(i) Hydration: Hydration is a chemical weathering process that involves the absorption of water molecules into the crystal structure of minerals. When water is incorporated into the mineral lattice, it causes the mineral to expand, leading to the physical disintegration of the rock. One common example is the hydration of feldspar minerals, found in many types of rocks.

(ii) Oxidation: Oxidation is a chemical reaction in which minerals react with oxygen in the atmosphere. This process leads to the breakdown of certain minerals, particularly those containing iron, such as ferrous minerals turning into ferric minerals. The rusting of iron is a familiar example of oxidation in action.

(iii) Carbonation: Carbonation occurs when carbon dioxide (CO2) from the atmosphere or dissolved in water combines with water to form carbonic acid. This weak acid reacts with minerals like calcium carbonate (found in limestone and marble) to dissolve and break them down. Over time, this process can create features like caves and sinkholes.


(7ai) Renewable Resources:
Renewable resources are natural resources that can be replenished or regenerated naturally within a relatively short period, either through natural processes or human intervention. They are considered sustainable as their availability is not exhausted as long as they are managed responsibly.
(i) Solar Energy
(ii) Wind Energy

(7aii) Non-renewable Resources:
Non-renewable resources are natural resources that exist in limited quantities and cannot be replenished or regenerated at a rate that keeps up with their consumption. Once these resources are depleted, they are no longer available for future use.
(i) Fossil fuels, such as coal, oil, and natural gas
(ii) Minerals and Metals such as iron ore, copper, and aluminum

(i) Sustainable Usage: Conservation practices ensure that non-renewable resources are used efficiently and sparingly. This sustainable approach extends the availability of these resources, allowing them to meet current and future demands.

(ii) Environmental Protection: Conservation helps in reducing the negative environmental impacts associated with the extraction, processing, and use of non-renewable resources. This includes minimizing habitat destruction, water pollution, and greenhouse gas emissions.

(iii) Economic Stability: Efficient use and conservation of non-renewable resources contribute to economic stability. By extending the lifespan of these resources, it prevents price volatility and supply shortages, benefiting industries and economies reliant on them.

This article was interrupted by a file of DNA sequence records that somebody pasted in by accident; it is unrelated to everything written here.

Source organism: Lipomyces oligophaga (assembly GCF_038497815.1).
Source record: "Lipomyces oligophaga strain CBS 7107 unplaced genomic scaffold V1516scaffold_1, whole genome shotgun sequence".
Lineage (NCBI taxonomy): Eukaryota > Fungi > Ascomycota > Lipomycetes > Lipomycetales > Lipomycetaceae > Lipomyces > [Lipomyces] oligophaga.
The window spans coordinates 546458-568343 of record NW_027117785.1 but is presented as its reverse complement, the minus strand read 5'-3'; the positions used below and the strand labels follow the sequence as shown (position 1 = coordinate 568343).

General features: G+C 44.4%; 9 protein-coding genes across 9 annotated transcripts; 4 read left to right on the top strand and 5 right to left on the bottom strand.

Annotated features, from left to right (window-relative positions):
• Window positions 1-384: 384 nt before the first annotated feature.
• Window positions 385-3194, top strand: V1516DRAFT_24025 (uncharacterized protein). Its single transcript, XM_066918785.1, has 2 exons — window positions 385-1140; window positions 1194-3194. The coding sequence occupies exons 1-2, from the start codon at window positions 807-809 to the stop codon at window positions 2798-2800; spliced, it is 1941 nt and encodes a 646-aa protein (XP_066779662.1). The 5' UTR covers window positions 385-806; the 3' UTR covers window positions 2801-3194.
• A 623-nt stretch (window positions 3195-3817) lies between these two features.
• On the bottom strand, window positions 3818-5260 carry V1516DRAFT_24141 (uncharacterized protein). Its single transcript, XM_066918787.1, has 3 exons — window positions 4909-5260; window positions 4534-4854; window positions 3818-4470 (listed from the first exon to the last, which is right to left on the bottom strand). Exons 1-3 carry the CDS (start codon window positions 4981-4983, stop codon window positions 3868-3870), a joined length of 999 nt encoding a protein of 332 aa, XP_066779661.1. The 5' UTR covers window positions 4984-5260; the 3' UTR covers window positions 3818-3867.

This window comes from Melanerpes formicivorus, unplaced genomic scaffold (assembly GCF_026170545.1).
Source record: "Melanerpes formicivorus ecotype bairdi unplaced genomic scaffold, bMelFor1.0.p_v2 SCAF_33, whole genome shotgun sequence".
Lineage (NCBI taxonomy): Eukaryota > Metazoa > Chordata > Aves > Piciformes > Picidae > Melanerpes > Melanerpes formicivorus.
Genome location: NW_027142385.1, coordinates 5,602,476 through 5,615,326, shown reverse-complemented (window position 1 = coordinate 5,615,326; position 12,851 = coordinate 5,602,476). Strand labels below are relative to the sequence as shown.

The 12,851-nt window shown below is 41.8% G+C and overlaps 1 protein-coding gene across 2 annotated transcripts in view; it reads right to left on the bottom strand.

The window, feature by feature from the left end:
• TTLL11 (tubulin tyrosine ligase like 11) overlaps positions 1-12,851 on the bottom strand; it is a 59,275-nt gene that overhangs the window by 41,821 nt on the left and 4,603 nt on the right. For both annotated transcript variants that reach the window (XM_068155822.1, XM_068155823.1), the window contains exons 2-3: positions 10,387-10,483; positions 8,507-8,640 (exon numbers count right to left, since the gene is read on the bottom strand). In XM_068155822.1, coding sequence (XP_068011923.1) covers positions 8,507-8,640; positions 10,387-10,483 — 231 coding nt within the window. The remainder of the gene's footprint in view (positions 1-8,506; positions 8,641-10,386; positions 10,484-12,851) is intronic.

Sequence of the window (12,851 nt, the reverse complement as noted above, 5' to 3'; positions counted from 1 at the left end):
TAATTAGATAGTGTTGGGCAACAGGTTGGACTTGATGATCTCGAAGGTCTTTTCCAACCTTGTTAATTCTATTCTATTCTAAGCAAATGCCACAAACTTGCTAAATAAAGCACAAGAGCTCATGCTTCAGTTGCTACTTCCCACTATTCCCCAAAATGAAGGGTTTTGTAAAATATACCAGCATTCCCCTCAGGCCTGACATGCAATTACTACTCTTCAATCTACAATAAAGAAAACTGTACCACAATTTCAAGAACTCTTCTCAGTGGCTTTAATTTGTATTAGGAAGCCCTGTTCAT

(iv) Transition to Renewable Sources: Conservation encourages the exploration and development of alternative, renewable energy sources. As non-renewable resources become scarcer or more expensive, there is greater motivation to invest in renewable technologies, fostering a more sustainable and cleaner energy future.


(i) It provides real-time location information and helps users find the most efficient routes to their destinations.
(ii) It allows surveyors to accurately determine coordinates and elevations of points on the Earth’s surface, aiding in the creation of detailed maps.
(iii) In agriculture, it enables farmers to map and monitor their fields, optimize irrigation and fertilization, and precisely target areas requiring attention.
(iv) GPS is crucial for emergency response and search and rescue operations. It helps responders locate and navigate to accident sites, lost individuals, or disaster-stricken areas.

(i) Data Integration: GIS and remote sensing are complementary technologies that often work together. Remote sensing provides valuable data and imagery from satellites or aerial platforms, while GIS serves as a tool to store, manage, analyze, and display this data in a spatial context.

(ii) Spatial Analysis: Remote sensing data, such as satellite imagery, provides extensive coverage of the Earth’s surface. GIS tools allow users to extract valuable information from these images by performing spatial analysis, such as land cover classification, change detection, and identifying patterns and trends.

(i) One of the challenges facing GIS applications in Nigeria is the availability of accurate and up-to-date geospatial data.
(ii) Inadequate infrastructure and limited technology such as unreliable internet connectivity and modern computing resources affects the application of GIS in Nigeria
(iii) Lack of qualified staff
(iv) financial implications of hardware and software
(v) Insufficient awareness of decision-makers on GIS